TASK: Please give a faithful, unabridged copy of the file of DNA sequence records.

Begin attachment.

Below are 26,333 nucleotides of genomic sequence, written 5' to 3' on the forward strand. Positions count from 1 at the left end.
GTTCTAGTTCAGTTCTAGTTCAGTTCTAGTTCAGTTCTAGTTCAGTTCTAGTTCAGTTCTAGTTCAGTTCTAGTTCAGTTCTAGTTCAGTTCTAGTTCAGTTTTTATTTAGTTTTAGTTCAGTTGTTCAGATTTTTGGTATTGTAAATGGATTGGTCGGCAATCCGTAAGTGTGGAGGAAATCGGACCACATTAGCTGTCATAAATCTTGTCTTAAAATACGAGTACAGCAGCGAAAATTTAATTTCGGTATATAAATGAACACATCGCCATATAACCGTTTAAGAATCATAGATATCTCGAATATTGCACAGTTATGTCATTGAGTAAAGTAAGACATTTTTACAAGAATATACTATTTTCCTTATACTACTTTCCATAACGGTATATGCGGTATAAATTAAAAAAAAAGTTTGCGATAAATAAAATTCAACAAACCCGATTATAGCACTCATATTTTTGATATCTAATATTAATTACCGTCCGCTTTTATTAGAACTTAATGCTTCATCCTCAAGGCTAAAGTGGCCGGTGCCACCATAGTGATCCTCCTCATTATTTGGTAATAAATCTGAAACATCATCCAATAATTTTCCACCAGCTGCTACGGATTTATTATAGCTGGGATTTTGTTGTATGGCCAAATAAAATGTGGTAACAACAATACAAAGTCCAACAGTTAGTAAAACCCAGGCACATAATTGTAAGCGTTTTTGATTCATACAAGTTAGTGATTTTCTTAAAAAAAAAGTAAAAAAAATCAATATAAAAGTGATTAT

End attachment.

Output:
Below are 26,333 nucleotides of genomic sequence, written 5' to 3' on the forward strand. Positions count from 1 at the left end.
GTTCTAGTTCAGTTCTAGTTCAGTTCTAGTTCAGTTCTAGTTCAGTTCTAGTTCAGTTCTAGTTCAGTTCTAGTTCAGTTCTAGTTCAGTTCTAGTTCAGTTTTTATTTAGTTTTAGTTCAGTTGTTCAGATTTTTGGTATTGTAAATGGATTGGTCGGCAATCCGTAAGTGTGGAGGAAATCGGACCACATTAGCTGTCATAAATCTTGTCTTAAAATACGAGTACAGCAGCGAAAATTTAATTTCGGTATATAAATGAACACATCGCCATATAACCGTTTAAGAATCATAGATATCTCGAATATTGCACAGTTATGTCATTGAGTAAAGTAAGACATTTTTACAAGAATATACTATTTTCCTTATACTACTTTCCATAACGGTATATGCGGTATAAATTAAAAAAAAAGTTTGCGATAAATAAAATTCAACAAACCCGATTATAGCACTCATATTTTTGATATCTAATATTAATTACCGTCCGCTTTTATTAGAACTTAATGCTTCATCCTCAAGGCTAAAGTGGCCGGTGCCACCATAGTGATCCTCCTCATTATTTGGTAATAAATCTGAAACATCATCCAATAATTTTCCACCAGCTGCTACGGATTTATTATAGCTGGGATTTTGTTGTATGGCCAAATAAAATGTGGTAACAACAATACAAAGTCCAACAGTTAGTAAAACCCAGGCACATAATTGTAAGCGTTTTTGATTCATACAAGTTAGTGATTTTCTTAAAAAAAAAGTAAAAAAAATCAATATAAAAGTGATTAT